Cameron and Jordan are participating in this week’s centennial annual meeting of the Ecological Society of America and presenting results from the lab’s current research. Jordan is one of the youngest recipients of a prestigious Strategies for Ecology, Education and Diversity (SEEDS) Fellowship from ESA, and will be presenting a poster for the first time at a major national society meeting – wish her luck! Cameron is presenting a talk, and will be taking over as chair of ESA’s Researchers at Undergraduate Institutions (RUI) Section. Stay tuned for pictures …
Well it’s the middle of July, which means that many of our summer research students – we had five this year – are wrapping up their work and getting set to go home. Over the next few weeks we will post summaries of their work on a number of related research projects at Knox Preserve over the past ten weeks, so stay tuned!
Summer 2015 research students hard at work – from L to R: Sarah, Tracy, Preston and Lupita. Not pictured are Emily (the photographer) and Jordyn.
Cameron and Alex led a public discussion last night in the Hartford City Hall Council Chambers on “Cycling Infrastructure in Hartford.” The discussion began with a presentation by Alex summarizing his map analyses of Hartford’s existing bike lanes, as well as the results of his recently disseminated community survey on biking attitudes in the city. Afterwards there was a brief panel discussion with Chris Brown and Francisco Gomes, followed by an animated public forum with lots of great questions and suggestions on how to improve cycling in Hartford. Stay tuned for more updates on Alex’s efforts to make Hartford a bike-friendly city!
Thanks to lots of hard work by Eunice (who drew the beautiful illustrations), Cassandra (who put together most of the text), myself and Dr. Joan Morrison at Trinity, the signs we have been designing for the Avalonia Land Conservany Inc.’s Knox Preserve near Mystic, CT are nearing completion. Check them out and let us know if you have any comments, higher resolution copies are also available.
Greg, Cassandra and the end of the 2014 Knox field season!
I find myself playing catch-up again with blog posts, but will be posting more regularly in the near future as I try to acknowledge all the great work that our lab completed last year – both in the field and the lab. Stay tuned for updates this coming week!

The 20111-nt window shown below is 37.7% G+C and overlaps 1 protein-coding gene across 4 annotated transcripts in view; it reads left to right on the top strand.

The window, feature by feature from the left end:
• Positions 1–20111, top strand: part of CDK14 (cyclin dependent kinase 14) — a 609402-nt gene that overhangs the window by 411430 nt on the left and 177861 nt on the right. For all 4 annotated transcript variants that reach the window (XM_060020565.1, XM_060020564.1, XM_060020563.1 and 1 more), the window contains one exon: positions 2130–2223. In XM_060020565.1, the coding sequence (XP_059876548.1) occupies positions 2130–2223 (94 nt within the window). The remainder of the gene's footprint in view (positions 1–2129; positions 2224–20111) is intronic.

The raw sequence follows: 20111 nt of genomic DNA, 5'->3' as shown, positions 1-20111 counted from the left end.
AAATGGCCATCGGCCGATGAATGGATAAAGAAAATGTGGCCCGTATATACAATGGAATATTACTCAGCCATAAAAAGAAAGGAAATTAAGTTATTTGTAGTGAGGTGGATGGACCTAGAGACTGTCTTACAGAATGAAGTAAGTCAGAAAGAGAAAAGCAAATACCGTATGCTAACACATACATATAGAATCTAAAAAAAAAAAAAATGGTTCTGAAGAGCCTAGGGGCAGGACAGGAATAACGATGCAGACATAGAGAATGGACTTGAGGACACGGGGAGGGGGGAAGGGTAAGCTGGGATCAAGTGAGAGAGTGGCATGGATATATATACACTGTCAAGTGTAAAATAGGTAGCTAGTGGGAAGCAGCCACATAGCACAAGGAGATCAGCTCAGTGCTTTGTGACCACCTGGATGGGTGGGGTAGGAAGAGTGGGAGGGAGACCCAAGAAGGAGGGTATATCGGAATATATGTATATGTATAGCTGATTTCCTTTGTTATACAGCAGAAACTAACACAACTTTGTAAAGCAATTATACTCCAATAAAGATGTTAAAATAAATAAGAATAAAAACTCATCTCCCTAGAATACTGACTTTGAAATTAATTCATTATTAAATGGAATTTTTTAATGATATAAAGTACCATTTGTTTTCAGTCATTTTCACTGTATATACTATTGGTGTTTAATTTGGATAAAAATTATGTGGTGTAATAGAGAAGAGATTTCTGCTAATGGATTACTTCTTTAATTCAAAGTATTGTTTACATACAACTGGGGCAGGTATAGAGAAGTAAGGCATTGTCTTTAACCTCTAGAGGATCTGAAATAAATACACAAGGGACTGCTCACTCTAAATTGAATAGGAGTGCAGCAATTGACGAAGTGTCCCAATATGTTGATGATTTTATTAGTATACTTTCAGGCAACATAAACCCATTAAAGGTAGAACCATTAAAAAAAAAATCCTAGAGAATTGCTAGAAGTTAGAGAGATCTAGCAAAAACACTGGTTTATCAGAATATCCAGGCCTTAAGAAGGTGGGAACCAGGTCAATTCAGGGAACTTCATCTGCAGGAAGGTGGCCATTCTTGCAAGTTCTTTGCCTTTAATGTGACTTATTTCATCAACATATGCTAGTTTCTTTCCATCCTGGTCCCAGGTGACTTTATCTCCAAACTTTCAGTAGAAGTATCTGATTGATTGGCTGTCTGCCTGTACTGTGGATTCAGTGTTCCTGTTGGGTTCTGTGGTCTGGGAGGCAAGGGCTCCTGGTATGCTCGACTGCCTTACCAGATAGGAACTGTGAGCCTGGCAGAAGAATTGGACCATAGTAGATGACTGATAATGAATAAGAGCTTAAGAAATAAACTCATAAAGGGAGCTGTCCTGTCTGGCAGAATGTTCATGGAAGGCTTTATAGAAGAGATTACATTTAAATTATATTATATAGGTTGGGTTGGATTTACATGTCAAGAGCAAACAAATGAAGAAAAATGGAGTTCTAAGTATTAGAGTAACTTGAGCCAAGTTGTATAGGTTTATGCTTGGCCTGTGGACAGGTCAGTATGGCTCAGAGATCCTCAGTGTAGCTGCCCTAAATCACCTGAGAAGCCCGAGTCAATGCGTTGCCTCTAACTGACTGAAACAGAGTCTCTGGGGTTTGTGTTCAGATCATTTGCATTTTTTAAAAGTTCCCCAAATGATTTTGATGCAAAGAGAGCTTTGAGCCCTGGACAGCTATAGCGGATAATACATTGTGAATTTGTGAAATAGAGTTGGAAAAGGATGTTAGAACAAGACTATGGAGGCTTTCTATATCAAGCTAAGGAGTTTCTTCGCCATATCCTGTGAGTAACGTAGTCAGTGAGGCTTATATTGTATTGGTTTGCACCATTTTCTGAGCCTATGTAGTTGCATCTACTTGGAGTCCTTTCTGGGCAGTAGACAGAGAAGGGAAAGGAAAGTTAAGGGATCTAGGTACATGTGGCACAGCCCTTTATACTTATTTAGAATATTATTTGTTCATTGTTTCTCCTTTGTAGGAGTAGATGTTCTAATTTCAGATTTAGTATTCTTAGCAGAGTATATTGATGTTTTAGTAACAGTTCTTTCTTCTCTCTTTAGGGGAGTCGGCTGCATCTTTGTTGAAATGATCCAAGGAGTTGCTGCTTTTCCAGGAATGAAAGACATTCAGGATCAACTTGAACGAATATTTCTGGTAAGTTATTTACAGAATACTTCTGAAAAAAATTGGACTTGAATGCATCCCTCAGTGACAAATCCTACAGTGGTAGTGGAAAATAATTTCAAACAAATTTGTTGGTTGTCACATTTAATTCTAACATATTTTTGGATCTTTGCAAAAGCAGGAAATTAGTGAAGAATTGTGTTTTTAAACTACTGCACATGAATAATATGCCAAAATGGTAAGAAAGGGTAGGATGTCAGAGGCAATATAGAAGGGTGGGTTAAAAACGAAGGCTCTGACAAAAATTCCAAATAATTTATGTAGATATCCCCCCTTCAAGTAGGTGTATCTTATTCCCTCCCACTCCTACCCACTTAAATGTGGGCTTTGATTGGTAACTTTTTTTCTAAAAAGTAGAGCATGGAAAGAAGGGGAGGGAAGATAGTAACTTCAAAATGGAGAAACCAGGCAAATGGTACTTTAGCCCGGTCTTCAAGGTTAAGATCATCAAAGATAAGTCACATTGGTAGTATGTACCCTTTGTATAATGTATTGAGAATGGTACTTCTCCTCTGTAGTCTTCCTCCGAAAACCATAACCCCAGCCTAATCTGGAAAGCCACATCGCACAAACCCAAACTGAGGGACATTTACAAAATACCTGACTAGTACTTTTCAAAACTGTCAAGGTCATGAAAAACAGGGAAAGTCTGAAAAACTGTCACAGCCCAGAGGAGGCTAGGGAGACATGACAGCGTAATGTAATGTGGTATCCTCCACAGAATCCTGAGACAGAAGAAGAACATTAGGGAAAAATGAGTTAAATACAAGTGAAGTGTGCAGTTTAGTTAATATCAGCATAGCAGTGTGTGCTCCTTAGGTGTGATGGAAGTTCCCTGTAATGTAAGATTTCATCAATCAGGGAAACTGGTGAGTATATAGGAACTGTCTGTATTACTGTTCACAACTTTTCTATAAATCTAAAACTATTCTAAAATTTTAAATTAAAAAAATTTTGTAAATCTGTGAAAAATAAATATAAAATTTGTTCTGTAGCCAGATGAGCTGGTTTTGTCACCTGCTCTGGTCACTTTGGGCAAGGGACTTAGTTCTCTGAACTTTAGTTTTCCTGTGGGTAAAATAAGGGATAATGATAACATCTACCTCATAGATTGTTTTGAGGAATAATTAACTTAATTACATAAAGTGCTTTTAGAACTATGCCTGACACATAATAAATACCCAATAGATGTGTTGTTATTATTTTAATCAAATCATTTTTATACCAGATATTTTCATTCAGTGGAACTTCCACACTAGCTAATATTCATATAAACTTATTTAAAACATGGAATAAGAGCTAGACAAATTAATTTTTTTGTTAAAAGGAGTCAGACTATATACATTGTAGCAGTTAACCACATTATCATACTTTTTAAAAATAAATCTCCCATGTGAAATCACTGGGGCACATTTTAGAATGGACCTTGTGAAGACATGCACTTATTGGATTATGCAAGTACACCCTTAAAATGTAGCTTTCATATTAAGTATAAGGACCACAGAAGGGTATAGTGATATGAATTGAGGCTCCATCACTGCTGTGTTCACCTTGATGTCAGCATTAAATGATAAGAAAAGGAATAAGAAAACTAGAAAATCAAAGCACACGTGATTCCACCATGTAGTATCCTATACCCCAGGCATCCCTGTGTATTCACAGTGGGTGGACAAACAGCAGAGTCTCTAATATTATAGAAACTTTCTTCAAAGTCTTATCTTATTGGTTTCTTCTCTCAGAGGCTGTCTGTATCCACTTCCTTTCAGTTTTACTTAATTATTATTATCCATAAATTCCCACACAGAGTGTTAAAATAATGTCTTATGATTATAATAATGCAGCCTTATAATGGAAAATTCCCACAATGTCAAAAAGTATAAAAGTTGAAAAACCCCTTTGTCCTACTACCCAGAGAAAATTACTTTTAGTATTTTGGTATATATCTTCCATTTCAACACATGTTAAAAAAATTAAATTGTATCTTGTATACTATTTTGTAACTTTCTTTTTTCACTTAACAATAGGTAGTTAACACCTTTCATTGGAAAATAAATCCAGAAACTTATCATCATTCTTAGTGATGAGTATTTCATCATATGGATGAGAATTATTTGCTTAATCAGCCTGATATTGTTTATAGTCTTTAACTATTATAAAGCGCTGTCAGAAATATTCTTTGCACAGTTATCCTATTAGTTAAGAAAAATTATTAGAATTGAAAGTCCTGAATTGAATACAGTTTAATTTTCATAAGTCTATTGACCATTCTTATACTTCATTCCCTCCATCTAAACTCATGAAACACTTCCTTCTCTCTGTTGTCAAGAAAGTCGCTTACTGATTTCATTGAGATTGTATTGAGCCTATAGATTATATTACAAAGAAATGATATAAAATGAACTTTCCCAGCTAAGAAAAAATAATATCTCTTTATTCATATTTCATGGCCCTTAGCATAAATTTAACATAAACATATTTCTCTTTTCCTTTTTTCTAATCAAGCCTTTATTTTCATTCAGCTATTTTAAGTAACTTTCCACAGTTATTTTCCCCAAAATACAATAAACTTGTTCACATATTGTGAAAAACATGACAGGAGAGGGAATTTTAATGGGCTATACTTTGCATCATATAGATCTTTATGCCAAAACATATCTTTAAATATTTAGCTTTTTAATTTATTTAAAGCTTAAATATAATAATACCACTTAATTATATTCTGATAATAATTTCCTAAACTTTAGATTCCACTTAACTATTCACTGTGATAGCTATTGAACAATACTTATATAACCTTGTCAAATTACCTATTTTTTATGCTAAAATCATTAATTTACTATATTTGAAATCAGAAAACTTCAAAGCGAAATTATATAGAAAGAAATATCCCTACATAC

Wow – it’s already fall, the leaves are starting to change color, and I swear that just the other day the summer season of field work was starting up! More than anything I’d like to think that’s a testament to how busy the summer was for our lab.
We had five awesome undergraduate students working during the summer, most of whom came with a semester’s worth of experience already. So we hit the ground running in late May as soon as commencement was over and worked to finish collecting soil samples that we’ll use to study interactions between environmental factors and habitat formation at Knox Preserve. All told we collected about 850 samples over the course of the spring and early summer – a pretty mean feat considering that half the site is densely forested. The Weed Lab team then spent much of the summer analyzing moisture, salinity and carbon levels in the collected soils. Finally, twice during the summer we re-visited vegetation sampling plots we established last fall to monitor plant community responses to the removal of invasive plants. These visits took some time as we were measuring half a dozen different parameters – including plant species diversity, abundance, canopy cover and changes in the morphology of specific native and invasive plants.
It was a lot of work but we have a ton of data to start sifting through now, and excitingly the data we’ve already analyzed has helped Avalonia better plan out their management for the coming year. This is really the ultimate goal of the project anyway, helping to make invasive plant control more effective while minimizing non-target ecological impacts. With the summer field season in our rear view mirror now we’re all gearing up for a productive academic year of research, and fondly remembering the days when all we had to do was research.
Drawing by Cassandra Cronin